Don’s Party is another example of the 1970s ‘New Australian Cinema’ or an ‘AFC’ film as Australian film studies now terms such films, referring to public funding via the Australian Film Commission and similar state funding schemes. The film is an adaptation of David Williamson’s 1971 stage play by the writer himself and it is directed by Bruce Beresford. It’s one of Williamson’s early plays. He went on to write many more and to complete several film scripts for major Australian films. Beresford began in the 1960s making short films in Australia and in the UK before directing two comedies starring Barry Humphries as Dame Edna. After Don’s Party his films became more likely to appeal to specialised audiences and eventually his critical reputation helped him move to the US where Robert Duvall won an Oscar for his performance in Beresford’s Tender Mercies in 1983.
The party, given by Don Henderson (John Hargreaves) and his wife Kath (Jeanie Drynan) in their home in the North Sydney suburbs is meant to celebrate the victory of the Labor Party in the October 1969 General Election. Labor is ahead in some of the polls and Don hopes to see the end of the Liberal (i.e. ‘Conservative’ in UK terms) government of John Gorton that in coalition with the Country Party has held power since 1949. (Ironically in the five years between the stage play and the film, Labor did get in, but then the Liberals got back in.) In 1969 Labor actually polled the most votes but the Liberals got the most seats. During the 1970s the parties were neck and neck. I think this is important as context and might explain the overall sense of frustration. This is also the period of Australian involvement in Vietnam. Two of the cast of Don’s Party are also in The Odd Angry Shot, the Vietnam film set just a few years earlier.
Although the film begins with Don and Kath voting and TV footage covering the results service, it soon becomes apparent that the election is important context but not directly part of the narrative. Much more important is the set of relationships between the guests at the party and in particular the four male friends at its centre. It is a skilfully written play/film reminiscent in some way of the plays on UK TV in the same period and I thought of Mike Leigh and Alan Ayckbourn in terms of the embarrassment factor inherent in much of the behaviour. The film didn’t get a UK release until 1979 and I didn’t find Monthly Film Bulletin‘s review very helpful. I suspect that audience interest now is likely to be directed at the depiction of ‘useless’ Australian males. The women in the film are represented as much more sensible/serious than the men, though their behaviour is sometimes equally ‘bad’. Is this a satire on Australian masculinity? Williamson and Beresford seem most interested in the men and it is the male actors who, I think, are generally better known. Ray Barrett had a long career in the UK, mainly on TV from the 1950s, before returning to Australia in the mid 1970s. He was the older ‘mentor’ figure for Don at university, but both have ‘failed’ to live up to their dreams. Don is a teacher and an unpublished novelist. John Hargreaves is one of the two actors who later appeared in The Odd Angry Shot and the other is Graham Kennedy who plays Mack, the single man at the party having split up with his wife. Kennedy’s performance poses a problem for non-Australian viewers since although largely unknown he was a well-known ‘personality presenter’ on Australian TV from 1959 until 1991 and sometimes called the ‘King of Australian TV’. He made two films based on David Williamson scripts – the second was The Club in 1980. In a Senses of Cinema essay, Susan Bye argues that Kennedy was such a strong TV presence that his films set up a debate about the authenticity of the characters he played. She quotes him as refuting the suggestion that he was ‘really’ the the personality he appeared to be on TV. Instead, he argued that he always played a part. That part was seemingly informed by the typed figure of the ‘larrikin’, that peculiarly Australian character of the working-class rebel. In Don’s Party, the type is doubly presented by Kennedy’s character and by the character played by Harold Hopkins, Cooley, the fourth of the central male quartet. Cooley is a womaniser and sexual athlete, a smooth lawyer who at one point refers to his Irish Catholic background. The larrikin moment for Mack is caught in his comic story (with actions) about a duck hunt. He carries his pewter beer tankard on a chain around his neck.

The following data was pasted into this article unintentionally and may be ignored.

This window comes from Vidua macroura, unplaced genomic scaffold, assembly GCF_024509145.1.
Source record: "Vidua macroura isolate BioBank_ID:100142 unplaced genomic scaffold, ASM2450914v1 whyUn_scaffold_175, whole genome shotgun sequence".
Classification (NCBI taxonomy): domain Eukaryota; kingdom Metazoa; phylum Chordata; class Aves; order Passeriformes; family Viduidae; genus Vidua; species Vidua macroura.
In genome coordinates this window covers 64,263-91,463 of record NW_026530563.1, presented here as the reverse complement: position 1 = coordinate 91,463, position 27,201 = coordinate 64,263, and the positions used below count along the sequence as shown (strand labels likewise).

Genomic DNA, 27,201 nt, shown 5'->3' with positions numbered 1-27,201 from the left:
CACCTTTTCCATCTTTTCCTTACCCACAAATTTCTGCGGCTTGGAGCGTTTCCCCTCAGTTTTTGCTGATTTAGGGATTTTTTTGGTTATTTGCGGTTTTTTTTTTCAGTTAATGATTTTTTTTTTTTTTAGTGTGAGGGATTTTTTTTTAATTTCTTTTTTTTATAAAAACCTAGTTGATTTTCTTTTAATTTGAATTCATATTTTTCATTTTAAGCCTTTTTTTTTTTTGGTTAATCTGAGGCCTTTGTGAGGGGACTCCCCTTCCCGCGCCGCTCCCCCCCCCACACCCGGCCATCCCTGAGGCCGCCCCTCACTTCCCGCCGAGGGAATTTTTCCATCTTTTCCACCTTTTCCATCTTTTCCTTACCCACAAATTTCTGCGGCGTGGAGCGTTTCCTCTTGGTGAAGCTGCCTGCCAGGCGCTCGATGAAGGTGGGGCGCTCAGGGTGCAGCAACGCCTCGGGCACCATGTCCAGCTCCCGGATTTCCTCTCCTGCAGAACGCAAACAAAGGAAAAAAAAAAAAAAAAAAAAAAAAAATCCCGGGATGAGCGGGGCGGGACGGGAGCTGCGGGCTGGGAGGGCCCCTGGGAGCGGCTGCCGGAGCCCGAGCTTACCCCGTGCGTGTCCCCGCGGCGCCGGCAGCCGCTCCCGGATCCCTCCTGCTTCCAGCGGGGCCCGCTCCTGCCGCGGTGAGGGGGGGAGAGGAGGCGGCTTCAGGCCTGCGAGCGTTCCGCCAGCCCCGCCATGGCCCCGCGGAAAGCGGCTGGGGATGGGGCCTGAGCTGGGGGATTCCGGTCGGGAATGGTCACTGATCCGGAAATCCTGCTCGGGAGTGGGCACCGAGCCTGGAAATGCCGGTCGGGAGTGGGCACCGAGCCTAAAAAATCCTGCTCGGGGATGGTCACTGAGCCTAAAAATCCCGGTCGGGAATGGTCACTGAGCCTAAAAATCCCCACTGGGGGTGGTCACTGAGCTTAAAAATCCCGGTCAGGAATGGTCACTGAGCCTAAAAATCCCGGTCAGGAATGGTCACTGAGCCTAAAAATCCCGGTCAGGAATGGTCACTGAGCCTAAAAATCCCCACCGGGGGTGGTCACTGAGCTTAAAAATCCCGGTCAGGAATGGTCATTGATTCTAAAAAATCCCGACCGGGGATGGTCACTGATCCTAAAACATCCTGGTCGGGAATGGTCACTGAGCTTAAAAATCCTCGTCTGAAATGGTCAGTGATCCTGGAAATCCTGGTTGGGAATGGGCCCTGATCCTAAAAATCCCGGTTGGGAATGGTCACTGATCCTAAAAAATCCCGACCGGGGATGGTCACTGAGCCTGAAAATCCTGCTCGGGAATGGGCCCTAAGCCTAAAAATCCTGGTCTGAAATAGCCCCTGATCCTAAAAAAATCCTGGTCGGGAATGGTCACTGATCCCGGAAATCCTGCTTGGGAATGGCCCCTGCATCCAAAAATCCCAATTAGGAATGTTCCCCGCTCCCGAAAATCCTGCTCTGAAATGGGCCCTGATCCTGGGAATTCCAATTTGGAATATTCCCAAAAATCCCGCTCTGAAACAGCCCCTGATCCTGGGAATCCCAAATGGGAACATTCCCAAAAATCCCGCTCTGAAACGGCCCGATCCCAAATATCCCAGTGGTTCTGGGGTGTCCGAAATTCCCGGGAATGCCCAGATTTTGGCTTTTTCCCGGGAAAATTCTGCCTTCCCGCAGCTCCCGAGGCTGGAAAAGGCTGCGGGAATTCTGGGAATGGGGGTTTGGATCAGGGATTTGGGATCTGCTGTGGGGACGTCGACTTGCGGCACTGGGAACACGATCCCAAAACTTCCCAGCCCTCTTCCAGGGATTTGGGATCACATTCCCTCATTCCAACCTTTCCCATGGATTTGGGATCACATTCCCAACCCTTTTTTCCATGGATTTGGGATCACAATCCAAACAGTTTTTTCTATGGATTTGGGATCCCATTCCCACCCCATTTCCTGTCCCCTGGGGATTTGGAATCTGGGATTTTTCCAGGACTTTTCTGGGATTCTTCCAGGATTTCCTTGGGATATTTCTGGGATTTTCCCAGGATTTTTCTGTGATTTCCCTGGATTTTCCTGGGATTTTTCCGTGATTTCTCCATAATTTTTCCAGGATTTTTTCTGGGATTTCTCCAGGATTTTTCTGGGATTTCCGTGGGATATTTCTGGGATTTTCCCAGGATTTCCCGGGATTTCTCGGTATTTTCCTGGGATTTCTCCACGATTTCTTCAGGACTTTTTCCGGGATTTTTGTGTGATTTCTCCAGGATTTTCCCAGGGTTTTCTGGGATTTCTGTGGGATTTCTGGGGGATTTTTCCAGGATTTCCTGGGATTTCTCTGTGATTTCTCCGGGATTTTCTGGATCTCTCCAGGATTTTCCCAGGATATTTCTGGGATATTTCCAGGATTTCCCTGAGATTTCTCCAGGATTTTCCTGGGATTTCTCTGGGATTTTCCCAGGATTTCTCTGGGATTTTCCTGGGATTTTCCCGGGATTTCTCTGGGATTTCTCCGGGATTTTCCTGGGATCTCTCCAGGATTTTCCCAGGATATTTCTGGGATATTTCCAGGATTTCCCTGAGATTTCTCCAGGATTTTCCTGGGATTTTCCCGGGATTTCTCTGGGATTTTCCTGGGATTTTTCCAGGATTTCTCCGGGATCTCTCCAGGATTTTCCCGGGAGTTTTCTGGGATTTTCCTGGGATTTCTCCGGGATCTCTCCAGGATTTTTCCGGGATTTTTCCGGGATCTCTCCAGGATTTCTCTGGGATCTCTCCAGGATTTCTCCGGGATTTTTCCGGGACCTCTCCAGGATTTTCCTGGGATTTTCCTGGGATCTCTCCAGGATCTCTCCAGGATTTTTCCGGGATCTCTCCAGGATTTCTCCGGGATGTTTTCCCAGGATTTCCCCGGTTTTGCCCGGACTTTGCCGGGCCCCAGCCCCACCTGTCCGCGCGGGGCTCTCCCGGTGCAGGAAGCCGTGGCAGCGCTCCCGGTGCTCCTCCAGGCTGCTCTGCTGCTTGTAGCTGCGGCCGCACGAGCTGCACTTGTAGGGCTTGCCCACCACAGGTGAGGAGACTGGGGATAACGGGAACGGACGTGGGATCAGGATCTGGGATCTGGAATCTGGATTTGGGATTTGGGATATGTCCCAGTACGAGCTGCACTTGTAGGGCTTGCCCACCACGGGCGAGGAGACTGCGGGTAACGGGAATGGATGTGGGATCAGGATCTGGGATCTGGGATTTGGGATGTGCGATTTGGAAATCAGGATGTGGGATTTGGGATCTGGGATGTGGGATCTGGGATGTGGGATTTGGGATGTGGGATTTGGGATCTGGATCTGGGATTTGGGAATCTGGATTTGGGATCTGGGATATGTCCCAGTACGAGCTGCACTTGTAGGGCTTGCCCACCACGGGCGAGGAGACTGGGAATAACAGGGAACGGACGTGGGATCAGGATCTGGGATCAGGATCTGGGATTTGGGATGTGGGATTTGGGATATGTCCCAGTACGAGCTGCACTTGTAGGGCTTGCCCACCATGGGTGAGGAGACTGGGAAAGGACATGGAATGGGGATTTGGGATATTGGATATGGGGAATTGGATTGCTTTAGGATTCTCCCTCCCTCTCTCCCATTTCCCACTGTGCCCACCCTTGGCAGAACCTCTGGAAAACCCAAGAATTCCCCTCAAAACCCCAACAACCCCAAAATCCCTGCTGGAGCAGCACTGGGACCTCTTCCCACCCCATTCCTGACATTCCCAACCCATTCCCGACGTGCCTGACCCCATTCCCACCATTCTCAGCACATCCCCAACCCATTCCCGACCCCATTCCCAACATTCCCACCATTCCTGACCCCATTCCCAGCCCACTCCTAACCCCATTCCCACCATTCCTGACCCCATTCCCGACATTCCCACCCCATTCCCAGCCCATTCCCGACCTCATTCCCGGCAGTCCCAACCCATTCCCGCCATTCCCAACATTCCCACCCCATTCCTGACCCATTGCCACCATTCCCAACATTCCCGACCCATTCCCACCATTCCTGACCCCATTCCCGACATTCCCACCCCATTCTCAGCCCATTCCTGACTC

The other two men are a repressed dentist and an accountant (the only man who admits to voting for the Liberals). These two men both leave the party – and leave their wives to be propositioned by Mack and Cooley. It’s not clear to me what Williamson wanted to say about the women. Ironically, the most sympathetic character in the whole narrative is Jody, the accountant’s wife played by the British-born actor Veronica Lang. She happily admits to being a Liberal, but also turns out to be the most sociable and a ‘good sport’. If there is a satire about the sexual mores of the partygoers, it’s mainly expressed through male bravado – countered by the women who meet the challenges (which are often then withdrawn). There is a fair degree of nudity, both male and female and I would argue that the film is quite confused about how it represents gender and sexual mores. What in turn this means for the representation of political ideas and social class is equally unclear. The thumbnail review in Sight and Sound (Summer 1979) suggests that it shows the ‘failure of socialism’. This seems a silly statement since there hasn’t been a socialist party in power. The characters are certainly aware of social class and political issues. Perhaps the saddest symbol of Don’s frustration is that at the end of the film he finds the sapling that he had planted in his garden the night before has been trampled down during the drunken rousing of the night before.